The other devices stayed in the police locker. At Apotex, Barry’s office was sealed off by police. Sean McDonald, a security officer at the company, had earlier let detectives take away Barry’s desktop computer, two days after the bodies were discovered. His actions are described by Apotex lawyers as “his desire to co-operate” in the “aftermath of the shocking news of the deaths of Dr. Sherman and his wife.” However, police did not have the legal authority to look at the computer, Apotex lawyers told police the next day. Police documents show that detectives wanted to scan Barry’s emails, documents, and his internet search history. Was it murder-suicide? Double-murder? Detectives state in their search warrant applications that they needed to see everything going on in Sherman’s life, starting with his electronic devices.
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Five days into the case, police had not even looked at Barry’s BlackBerry. During interviews, police had already heard from numerous colleagues of Barry that he was more than attentive to calls and emails on his BlackBerry. “Email Barry at 12 midnight, he responds at 12:01,” one colleague at Apotex told the Star.
As detectives began writing a new search warrant application — taking care this time to have witnesses identify the various devices as belonging to either Barry and Honey, and nobody else, and providing scene photos of where each device was found in the house — police received a letter from a lawyer at the Goodmans’ law firm, which acted for Apotex. The letter came from Jessica Kimmel (now a Superior Court of Justice judge.) She wrote that while Apotex “wishes to fully co-operate in the investigation,” the company had concerns that “the electronic and hard copy records of the company are likely to be replete with privileged communications and materials.”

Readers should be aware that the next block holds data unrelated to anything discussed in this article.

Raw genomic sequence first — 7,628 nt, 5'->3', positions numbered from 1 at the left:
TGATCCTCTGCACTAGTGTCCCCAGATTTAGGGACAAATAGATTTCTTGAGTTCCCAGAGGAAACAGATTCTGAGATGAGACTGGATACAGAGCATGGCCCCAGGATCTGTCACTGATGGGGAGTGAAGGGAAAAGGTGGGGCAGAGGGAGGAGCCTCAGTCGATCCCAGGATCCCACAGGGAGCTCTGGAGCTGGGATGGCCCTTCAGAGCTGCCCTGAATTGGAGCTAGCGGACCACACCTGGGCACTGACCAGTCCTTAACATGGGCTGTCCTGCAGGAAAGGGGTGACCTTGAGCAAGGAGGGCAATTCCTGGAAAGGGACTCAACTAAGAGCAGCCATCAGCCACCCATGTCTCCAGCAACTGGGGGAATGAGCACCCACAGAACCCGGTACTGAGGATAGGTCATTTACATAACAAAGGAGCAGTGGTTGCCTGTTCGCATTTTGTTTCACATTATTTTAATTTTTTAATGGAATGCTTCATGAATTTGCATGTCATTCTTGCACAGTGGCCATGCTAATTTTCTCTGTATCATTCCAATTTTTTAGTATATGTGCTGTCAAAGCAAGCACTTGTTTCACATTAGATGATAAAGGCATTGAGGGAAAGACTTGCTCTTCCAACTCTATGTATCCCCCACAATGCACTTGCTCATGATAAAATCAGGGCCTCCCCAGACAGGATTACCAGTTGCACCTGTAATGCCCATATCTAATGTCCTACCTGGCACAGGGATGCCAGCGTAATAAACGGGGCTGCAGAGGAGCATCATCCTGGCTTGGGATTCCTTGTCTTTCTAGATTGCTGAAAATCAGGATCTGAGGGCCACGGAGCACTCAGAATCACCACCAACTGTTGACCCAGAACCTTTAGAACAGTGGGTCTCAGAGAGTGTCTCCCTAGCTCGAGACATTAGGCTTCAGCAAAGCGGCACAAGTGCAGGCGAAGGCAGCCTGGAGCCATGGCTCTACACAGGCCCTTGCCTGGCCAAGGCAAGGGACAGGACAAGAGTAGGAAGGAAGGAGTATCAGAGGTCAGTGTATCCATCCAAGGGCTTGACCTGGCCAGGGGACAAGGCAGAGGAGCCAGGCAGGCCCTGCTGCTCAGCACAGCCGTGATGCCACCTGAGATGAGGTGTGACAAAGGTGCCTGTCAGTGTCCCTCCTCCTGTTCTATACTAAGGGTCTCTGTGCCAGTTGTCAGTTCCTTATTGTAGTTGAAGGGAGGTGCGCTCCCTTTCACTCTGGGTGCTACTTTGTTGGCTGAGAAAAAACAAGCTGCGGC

Kimmel, acting for Apotex, asked the police to make sure any judge looking at further search warrant applications be made aware of this concern over privilege.
“Many of the documents are highly confidential and proprietary to the company and their disclosure to third parties could result in significant financial harm to the company,” Kimmel wrote to police.
Enter two lawyers from Ontario’s Ministry of the Attorney General, Randy Schwartz and Matthew Asma, both with the Crown Law Office. The documents released to the Star reveal a back and forth between Apotex and its lawyers (including in-house Apotex lawyer Peter Kalins) and the two Crown lawyers. Here’s what they worked out, according to police documents:
The homicide squad would select police officers who were not on the investigative team and they would conduct their search of Barry’s office with a lawyer from Apotex’s law firm, Goodmans LLP.
“To the extent that any content is observed by a member of the (Toronto police) that person shall not communicate it to anyone else or make use of it” until Goodmans has done a review of the information.
Police were allowed to extract call logs, emails and other data from Sherman’s devices (and copy the documents in his office) but were required to deliver it all to Goodmans. Goodmans would then determine what was “privileged” and provide a log to police, listing in general what they were withholding and why. Nonprivileged data and papers would be turned over to police.
“Following its privilege review, Goodmans will return in a secure manner the nonprivileged portions of the extracted data, and a copy of the privilege log to Det. Brandon Price … to be used in the police investigation,” a police document states.
The police documents unsealed last week do not reveal when homicide detectives began receiving the information. However, the deal was not hammered out until one month after the Shermans were murdered, meaning the review of the BlackBerry, desktop and other devices did not start until roughly Jan. 15, 2018.
Schwartz, director of Ontario’s Crown Law Office, who was involved in drafting the protocol, told the Star Thursday he could not comment on the arrangement because the case is active and ongoing and there is the possibility of “criminal proceedings.”
The Star reached out to Apotex and Goodmans, but did not receive a reply to questions.
This week, the Star revealed that Toronto police have a “person of interest” in the case, someone they believe to be involved but who has not been arrested.
Kevin Donovan can be reached at 416-312-3503 or [email protected]